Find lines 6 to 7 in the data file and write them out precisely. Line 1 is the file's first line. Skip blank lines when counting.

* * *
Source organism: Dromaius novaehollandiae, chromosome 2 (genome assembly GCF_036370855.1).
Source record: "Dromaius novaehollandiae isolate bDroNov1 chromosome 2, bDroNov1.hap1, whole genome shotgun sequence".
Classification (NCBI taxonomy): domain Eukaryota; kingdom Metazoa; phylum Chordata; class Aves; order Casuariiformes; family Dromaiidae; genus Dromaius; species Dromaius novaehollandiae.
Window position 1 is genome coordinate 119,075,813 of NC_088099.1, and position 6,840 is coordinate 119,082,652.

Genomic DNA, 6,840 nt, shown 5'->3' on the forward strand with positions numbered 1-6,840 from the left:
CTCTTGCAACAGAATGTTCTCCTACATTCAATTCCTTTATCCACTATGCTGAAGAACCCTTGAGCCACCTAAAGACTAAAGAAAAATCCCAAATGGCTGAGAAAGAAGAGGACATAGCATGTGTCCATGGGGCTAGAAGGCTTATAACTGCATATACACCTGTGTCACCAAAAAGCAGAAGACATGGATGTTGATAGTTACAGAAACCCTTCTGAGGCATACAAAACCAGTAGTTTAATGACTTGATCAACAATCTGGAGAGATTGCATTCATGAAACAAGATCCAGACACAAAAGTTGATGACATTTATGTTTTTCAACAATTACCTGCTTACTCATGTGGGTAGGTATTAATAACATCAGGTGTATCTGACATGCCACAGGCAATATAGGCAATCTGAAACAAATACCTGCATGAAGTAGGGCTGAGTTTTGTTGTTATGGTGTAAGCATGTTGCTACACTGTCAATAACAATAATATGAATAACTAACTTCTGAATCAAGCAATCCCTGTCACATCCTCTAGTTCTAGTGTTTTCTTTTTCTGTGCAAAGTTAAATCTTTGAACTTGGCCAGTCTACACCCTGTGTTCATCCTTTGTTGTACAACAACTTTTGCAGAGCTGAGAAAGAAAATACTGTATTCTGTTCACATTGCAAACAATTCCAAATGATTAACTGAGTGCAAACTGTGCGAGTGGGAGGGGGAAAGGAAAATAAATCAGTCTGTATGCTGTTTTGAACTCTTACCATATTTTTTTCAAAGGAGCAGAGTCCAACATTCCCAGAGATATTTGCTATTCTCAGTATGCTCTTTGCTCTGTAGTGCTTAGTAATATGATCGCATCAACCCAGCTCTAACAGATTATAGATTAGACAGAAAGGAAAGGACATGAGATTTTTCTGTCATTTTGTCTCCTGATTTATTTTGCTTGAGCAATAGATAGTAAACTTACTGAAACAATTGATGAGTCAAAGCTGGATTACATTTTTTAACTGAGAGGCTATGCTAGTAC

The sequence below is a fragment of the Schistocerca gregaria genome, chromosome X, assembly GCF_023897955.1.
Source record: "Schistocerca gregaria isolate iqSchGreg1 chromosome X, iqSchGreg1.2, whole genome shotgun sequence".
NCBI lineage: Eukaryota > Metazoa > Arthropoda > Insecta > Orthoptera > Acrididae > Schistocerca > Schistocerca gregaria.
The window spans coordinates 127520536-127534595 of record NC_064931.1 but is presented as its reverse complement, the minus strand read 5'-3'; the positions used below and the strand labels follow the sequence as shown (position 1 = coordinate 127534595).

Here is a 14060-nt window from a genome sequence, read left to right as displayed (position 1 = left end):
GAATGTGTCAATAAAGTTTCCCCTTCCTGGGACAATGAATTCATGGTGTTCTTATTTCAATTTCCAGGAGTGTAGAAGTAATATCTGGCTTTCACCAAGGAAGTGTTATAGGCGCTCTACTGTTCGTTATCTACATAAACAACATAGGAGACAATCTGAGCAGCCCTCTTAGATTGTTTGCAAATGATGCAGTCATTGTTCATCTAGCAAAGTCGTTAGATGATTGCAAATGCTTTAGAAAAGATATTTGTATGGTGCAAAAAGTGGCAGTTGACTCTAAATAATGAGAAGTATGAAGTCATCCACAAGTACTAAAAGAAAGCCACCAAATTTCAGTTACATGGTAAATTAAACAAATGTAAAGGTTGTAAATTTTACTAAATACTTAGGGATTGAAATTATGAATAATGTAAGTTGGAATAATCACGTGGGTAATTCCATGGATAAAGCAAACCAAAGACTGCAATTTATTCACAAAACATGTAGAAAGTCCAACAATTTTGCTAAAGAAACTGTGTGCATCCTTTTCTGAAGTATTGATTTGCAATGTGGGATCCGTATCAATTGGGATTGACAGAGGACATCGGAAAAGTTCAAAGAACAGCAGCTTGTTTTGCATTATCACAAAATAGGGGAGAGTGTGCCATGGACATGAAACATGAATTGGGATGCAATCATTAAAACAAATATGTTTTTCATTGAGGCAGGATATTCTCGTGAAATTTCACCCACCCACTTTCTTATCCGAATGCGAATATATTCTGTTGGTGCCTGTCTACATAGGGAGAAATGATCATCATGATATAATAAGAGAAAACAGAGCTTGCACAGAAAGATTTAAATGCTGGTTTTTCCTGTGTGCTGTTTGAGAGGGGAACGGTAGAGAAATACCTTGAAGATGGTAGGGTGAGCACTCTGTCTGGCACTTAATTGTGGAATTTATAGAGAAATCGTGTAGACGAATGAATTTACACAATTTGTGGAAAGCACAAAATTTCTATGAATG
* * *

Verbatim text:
CTCTTGCAACAGAATGTTCTCCTACATTCAATTCCTTTATCCACTATGCTGAAGAACCCTTGAGCCACCTAAAGACTAAAGAAAAATCCCAAATGGCTGAGAAAGAAGAGGACATAGCATGTGTCCATGGGGCTAGAAGGCTTATAACTGCATATACACCTGTGTCACCAAAAAGCAGAAGACATGGATGTTGATAGTTACAGAAACCCTTCTGAGGCATACAAAACCAGTAGTTTAATGACTTGATCAACAATCTGGAGAGATTGCATTCATGAAACAAGATCCAGACACAAAAGTTGATGACATTTATGTTTTTCAACAATTACCTGCTTACTCATGTGGGTAGGTATTAATAACATCAGGTGTATCTGACATGCCACAGGCAATATAGGCAATCTGAAACAAATACCTGCATGAAGTAGGGCTGAGTTTTGTTGTTATGGTGTAAGCATGTTGCTACACTGTCAATAACAATAATATGAATAACTAACTTCTGAATCAAGCAATCCCTGTCACATCCTCTAGTTCTAGTGTTTTCTTTTTCTGTGCAAAGTTAAATCTTTGAACTTGGCCAGTCTACACCCTGTGTTCATCCTTTGTTGTACAACAACTTTTGCAGAGCTGAGAAAGAAAATACTGTATTCTGTTCACATTGCAAACAATTCCAAATGATTAACTGAGTGCAAACTGTGCGAGTGGGAGGGGGAAAGGAAAATAAATCAGTCTGTATGCTGTTTTGAACTCTTACCATATTTTTTTCAAAGGAGCAGAGTCCAACATTCCCAGAGATATTTGCTATTCTCAGTATGCTCTTTGCTCTGTAGTGCTTAGTAATATGATCGCATCAACCCAGCTCTAACAGATTATAGATTAGACAGAAAGGAAAGGACATGAGATTTTTCTGTCATTTTGTCTCCTGATTTATTTTGCTTGAGCAATAGATAGTAAACTTACTGAAACAATTGATGAGTCAAAGCTGGATTACATTTTTTAACTGAGAGGCTATGCTAGTAC

The sequence below is a fragment of the Schistocerca gregaria genome, chromosome X, assembly GCF_023897955.1.